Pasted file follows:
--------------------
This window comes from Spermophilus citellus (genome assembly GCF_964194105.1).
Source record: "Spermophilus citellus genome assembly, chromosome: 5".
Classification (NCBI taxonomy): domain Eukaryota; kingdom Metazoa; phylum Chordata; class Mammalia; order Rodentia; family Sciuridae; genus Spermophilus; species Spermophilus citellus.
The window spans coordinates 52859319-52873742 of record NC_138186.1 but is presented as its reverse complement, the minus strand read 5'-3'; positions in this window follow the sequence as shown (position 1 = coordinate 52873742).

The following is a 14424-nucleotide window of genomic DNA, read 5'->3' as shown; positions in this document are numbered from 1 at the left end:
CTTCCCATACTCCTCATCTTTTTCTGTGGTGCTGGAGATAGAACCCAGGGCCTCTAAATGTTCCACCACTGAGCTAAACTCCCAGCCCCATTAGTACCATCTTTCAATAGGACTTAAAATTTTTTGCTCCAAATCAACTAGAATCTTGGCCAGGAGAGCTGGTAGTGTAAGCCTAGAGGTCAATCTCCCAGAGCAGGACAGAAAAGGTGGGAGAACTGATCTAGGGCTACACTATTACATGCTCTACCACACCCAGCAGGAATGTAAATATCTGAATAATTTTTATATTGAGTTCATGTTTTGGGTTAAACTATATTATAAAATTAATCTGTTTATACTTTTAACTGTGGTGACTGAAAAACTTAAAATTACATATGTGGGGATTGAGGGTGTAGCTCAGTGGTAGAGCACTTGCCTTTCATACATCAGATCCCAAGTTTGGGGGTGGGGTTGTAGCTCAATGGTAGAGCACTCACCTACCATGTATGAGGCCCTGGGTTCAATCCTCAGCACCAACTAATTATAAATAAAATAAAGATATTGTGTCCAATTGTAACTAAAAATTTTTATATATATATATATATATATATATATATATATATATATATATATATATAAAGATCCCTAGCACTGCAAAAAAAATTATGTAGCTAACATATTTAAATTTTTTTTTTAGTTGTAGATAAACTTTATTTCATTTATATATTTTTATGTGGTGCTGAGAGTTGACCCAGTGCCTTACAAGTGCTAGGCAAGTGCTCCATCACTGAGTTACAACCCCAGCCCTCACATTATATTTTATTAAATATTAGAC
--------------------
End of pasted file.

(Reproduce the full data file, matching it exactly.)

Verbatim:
This window comes from Spermophilus citellus (genome assembly GCF_964194105.1).
Source record: "Spermophilus citellus genome assembly, chromosome: 5".
Classification (NCBI taxonomy): domain Eukaryota; kingdom Metazoa; phylum Chordata; class Mammalia; order Rodentia; family Sciuridae; genus Spermophilus; species Spermophilus citellus.
The window spans coordinates 52859319-52873742 of record NC_138186.1 but is presented as its reverse complement, the minus strand read 5'-3'; positions in this window follow the sequence as shown (position 1 = coordinate 52873742).

The following is a 14424-nucleotide window of genomic DNA, read 5'->3' as shown; positions in this document are numbered from 1 at the left end:
CTTCCCATACTCCTCATCTTTTTCTGTGGTGCTGGAGATAGAACCCAGGGCCTCTAAATGTTCCACCACTGAGCTAAACTCCCAGCCCCATTAGTACCATCTTTCAATAGGACTTAAAATTTTTTGCTCCAAATCAACTAGAATCTTGGCCAGGAGAGCTGGTAGTGTAAGCCTAGAGGTCAATCTCCCAGAGCAGGACAGAAAAGGTGGGAGAACTGATCTAGGGCTACACTATTACATGCTCTACCACACCCAGCAGGAATGTAAATATCTGAATAATTTTTATATTGAGTTCATGTTTTGGGTTAAACTATATTATAAAATTAATCTGTTTATACTTTTAACTGTGGTGACTGAAAAACTTAAAATTACATATGTGGGGATTGAGGGTGTAGCTCAGTGGTAGAGCACTTGCCTTTCATACATCAGATCCCAAGTTTGGGGGTGGGGTTGTAGCTCAATGGTAGAGCACTCACCTACCATGTATGAGGCCCTGGGTTCAATCCTCAGCACCAACTAATTATAAATAAAATAAAGATATTGTGTCCAATTGTAACTAAAAATTTTTATATATATATATATATATATATATATATATATATATATATATATATATAAAGATCCCTAGCACTGCAAAAAAAATTATGTAGCTAACATATTTAAATTTTTTTTTTAGTTGTAGATAAACTTTATTTCATTTATATATTTTTATGTGGTGCTGAGAGTTGACCCAGTGCCTTACAAGTGCTAGGCAAGTGCTCCATCACTGAGTTACAACCCCAGCCCTCACATTATATTTTATTAAATATTAGAC